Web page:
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City of Banjul
Tuesday, September 29, 2020

Journalism is not a crime!

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Ever since the arrest they have been in very sorry and deplorable conditions and has since been sentenced. In June, Greste, an Australian, and Fahmy, an Egyptian-Canadian, received seven-year jail terms, while Mohamed, an Egyptian, was sentenced to 10 years, in a case that sparked international outrage. However an Egyptian court will be convening on January 1st to see whether the appeals against their convictions are considered.

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Around the world journalists and media practitioners continue to be the targets of brutal and authoritative regimes. The flow of information which is an integral part of democracy is ever a threat to those leaders who continue to usurp the basic rights of their citizens, and the ones that stand at that threshold between information and the masses are the journalists, which makes them their prime targets. These despotic regimes have imprisoned, tortured and in some cases killed media men and women, all in a drive to kill transparency and the exposure of their heinous crimes. 

 

It should be remembered by those leaders that press freedom is a cardinal pillar in the democratic process of any nation. The amount of freedom accorded to the media is in direct proportion to the maturity and fullness of good governance and democracy in a state.  

 

The Gambia has been taking steps towards the provision of a free press, but we are still lagging behind. The unsolved murder of Deyda Hydara, the disappearance of Ebrima ‘Chief’ Manneh, the continuous closure of The Daily News newspaper etc, are cases in point.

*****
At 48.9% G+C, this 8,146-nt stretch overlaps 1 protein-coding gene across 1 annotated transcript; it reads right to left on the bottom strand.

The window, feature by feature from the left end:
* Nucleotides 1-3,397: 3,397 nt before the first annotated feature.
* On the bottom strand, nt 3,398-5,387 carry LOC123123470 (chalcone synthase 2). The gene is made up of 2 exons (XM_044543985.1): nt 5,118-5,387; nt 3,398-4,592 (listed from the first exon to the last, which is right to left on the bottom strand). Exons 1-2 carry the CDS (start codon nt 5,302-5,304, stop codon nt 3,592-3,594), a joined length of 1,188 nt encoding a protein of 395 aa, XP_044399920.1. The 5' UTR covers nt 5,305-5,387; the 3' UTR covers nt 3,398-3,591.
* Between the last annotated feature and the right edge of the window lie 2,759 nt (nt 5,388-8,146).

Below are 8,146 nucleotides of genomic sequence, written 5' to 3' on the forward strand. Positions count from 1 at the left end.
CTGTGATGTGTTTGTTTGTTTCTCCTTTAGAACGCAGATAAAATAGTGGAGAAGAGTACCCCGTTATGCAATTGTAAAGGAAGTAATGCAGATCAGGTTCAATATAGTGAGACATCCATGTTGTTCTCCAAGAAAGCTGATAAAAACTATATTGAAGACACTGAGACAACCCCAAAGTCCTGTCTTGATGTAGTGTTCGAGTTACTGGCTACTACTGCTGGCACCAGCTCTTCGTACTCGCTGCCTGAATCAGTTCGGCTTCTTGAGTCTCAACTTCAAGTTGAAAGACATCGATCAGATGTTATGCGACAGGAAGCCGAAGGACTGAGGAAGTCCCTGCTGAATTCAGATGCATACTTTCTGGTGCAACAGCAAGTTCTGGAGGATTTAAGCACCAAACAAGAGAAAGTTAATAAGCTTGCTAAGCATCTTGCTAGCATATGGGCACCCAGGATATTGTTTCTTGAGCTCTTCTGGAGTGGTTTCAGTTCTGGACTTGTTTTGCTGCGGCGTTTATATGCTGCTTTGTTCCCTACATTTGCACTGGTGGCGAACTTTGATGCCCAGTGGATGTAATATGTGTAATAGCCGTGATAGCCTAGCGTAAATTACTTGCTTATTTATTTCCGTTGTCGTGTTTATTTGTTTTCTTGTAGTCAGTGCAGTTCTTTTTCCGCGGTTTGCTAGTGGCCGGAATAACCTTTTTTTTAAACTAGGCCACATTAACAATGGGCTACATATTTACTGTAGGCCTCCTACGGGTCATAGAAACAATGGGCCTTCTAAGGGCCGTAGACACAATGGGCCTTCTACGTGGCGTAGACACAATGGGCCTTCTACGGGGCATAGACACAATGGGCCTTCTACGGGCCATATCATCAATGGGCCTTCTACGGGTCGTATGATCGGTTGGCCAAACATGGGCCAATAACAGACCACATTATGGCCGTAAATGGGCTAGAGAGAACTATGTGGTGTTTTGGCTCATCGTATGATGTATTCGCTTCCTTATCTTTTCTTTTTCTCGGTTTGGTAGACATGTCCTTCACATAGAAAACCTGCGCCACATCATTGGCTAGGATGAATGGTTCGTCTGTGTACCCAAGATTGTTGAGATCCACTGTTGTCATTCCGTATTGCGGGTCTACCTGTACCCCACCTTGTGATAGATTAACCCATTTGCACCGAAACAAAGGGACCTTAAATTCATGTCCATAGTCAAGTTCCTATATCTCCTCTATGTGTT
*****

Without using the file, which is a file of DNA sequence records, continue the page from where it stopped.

In a world that is increasingly becoming intolerant, it becomes ever more prudent to engage in the diversification of the dialogue process, and this is not possible without a vibrant media. In a nutshell, a free press serves as an instrument in making a peaceful society. So in undermining the necessity of a free press which is the focal point of the much-cherished freedom of expression, we are in fact making it difficult to make democracy, transparency and accountability a dream that can be fulfilled.

 

The case of the Al Jazeera journalists are not isolated but part of a greater, albeit sad reality all over the world. The abuse of the rights of journalists is nothing but an undermining of democracy and human rights; for it’s those two concepts which are very central to the modern discourse, that empower the free flow of information and transparency in governance. 

 

So we strongly condemn the sentences that were handed down by the Egyptian court to the journalists and we hope that they’ll be acquitted of the dubious charges and Egypt will work towards democracy. 

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